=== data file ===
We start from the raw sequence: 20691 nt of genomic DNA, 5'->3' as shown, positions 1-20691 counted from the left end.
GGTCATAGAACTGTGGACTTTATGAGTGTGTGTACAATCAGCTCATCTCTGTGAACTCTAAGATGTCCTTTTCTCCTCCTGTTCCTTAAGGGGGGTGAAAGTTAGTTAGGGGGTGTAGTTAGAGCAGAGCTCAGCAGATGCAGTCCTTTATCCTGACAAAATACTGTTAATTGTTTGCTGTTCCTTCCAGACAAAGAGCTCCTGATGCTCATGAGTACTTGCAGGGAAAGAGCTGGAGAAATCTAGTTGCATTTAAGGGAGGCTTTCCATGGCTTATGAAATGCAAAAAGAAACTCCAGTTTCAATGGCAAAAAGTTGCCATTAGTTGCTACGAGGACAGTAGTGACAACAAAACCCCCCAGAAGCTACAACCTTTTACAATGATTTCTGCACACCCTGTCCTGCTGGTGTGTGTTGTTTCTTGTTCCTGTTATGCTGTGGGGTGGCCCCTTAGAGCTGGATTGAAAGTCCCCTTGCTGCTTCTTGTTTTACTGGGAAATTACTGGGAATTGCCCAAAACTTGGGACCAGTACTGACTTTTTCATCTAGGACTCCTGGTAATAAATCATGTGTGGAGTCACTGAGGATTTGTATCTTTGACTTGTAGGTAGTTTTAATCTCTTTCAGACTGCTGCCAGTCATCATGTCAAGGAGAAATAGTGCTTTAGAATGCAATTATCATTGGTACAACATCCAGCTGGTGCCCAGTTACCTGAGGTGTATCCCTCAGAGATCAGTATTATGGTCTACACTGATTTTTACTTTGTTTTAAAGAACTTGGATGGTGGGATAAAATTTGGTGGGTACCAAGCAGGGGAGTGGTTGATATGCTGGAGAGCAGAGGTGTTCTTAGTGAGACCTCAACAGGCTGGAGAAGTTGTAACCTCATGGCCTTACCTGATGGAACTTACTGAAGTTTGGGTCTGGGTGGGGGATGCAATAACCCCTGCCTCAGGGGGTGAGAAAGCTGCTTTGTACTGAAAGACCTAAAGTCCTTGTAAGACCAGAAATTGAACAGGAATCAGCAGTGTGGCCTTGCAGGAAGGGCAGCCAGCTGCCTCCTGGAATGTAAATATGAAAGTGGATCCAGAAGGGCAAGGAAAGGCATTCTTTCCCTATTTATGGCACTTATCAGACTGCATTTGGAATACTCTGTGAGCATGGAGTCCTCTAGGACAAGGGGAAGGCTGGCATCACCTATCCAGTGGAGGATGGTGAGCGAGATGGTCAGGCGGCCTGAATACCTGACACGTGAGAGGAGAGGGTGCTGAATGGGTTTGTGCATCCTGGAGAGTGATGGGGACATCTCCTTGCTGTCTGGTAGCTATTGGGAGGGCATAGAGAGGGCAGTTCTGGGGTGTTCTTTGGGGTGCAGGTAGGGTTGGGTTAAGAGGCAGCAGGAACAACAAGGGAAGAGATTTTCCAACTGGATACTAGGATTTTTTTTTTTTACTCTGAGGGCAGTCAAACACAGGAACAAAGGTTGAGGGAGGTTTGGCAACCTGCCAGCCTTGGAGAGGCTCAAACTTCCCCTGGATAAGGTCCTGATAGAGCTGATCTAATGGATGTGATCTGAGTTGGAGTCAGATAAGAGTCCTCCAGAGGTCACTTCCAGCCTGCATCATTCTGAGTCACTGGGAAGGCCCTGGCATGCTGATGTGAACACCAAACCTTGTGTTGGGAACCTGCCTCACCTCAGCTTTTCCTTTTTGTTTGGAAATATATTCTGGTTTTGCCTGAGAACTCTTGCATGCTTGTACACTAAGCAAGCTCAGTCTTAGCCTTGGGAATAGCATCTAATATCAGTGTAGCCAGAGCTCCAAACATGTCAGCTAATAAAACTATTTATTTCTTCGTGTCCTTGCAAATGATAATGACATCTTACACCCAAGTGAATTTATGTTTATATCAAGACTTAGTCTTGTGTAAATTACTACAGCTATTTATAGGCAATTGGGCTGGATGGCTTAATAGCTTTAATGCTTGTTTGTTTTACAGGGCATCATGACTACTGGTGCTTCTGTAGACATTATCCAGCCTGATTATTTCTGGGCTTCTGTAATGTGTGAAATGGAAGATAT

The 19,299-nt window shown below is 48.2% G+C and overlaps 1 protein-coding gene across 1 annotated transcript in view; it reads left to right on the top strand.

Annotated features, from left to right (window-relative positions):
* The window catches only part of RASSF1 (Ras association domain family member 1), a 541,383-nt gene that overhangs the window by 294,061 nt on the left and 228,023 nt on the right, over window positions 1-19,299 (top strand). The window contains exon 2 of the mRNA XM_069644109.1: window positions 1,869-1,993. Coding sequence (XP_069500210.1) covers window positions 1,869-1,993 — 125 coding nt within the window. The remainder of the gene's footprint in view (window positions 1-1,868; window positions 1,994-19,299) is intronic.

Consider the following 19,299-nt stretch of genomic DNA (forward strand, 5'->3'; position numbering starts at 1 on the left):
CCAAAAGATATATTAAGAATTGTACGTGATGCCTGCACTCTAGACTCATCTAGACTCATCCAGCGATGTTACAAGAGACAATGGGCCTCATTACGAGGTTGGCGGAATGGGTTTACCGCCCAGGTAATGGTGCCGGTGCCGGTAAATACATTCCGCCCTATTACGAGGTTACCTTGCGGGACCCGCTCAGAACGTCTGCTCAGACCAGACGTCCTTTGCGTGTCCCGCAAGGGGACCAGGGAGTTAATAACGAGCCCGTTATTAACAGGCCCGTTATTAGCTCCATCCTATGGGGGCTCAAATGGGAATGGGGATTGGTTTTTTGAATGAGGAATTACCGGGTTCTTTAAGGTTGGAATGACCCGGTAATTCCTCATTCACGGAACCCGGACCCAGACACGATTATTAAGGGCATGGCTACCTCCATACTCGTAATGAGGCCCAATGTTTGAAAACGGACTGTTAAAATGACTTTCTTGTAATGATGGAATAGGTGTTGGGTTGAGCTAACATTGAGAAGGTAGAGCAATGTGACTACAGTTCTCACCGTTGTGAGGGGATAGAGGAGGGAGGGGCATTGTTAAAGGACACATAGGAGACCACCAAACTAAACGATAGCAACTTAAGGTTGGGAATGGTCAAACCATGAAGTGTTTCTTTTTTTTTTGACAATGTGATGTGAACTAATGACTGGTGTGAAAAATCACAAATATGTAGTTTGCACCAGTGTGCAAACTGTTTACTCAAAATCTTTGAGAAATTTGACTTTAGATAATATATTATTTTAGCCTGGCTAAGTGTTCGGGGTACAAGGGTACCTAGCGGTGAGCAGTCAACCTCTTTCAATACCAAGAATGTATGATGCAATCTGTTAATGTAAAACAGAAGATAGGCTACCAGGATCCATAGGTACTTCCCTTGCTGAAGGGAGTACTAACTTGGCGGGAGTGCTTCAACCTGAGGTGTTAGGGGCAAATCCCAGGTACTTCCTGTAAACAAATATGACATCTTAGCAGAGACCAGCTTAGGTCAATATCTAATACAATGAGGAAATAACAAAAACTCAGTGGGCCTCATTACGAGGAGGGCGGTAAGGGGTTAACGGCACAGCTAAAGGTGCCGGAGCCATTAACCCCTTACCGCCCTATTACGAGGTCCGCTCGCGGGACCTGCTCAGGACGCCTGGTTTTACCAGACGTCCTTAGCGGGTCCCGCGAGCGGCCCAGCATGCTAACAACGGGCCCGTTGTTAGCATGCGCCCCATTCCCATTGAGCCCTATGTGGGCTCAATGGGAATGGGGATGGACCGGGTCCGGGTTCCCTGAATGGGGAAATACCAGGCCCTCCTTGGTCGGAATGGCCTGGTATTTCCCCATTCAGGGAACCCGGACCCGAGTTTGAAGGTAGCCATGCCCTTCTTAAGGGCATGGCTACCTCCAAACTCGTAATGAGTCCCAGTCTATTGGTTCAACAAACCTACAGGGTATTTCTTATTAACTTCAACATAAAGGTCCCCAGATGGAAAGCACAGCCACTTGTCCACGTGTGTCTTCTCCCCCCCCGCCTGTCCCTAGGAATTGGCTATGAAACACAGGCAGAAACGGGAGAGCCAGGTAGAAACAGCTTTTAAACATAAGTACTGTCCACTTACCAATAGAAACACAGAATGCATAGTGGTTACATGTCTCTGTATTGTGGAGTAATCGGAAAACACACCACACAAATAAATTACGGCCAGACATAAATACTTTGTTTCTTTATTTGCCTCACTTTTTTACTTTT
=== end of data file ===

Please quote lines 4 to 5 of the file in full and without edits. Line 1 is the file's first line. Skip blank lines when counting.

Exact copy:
Annotated features, from left to right (window-relative positions):
* The window catches only part of RASSF1 (Ras association domain family member 1), a 541,383-nt gene that overhangs the window by 294,061 nt on the left and 228,023 nt on the right, over window positions 1-19,299 (top strand). The window contains exon 2 of the mRNA XM_069644109.1: window positions 1,869-1,993. Coding sequence (XP_069500210.1) covers window positions 1,869-1,993 — 125 coding nt within the window. The remainder of the gene's footprint in view (window positions 1-1,868; window positions 1,994-19,299) is intronic.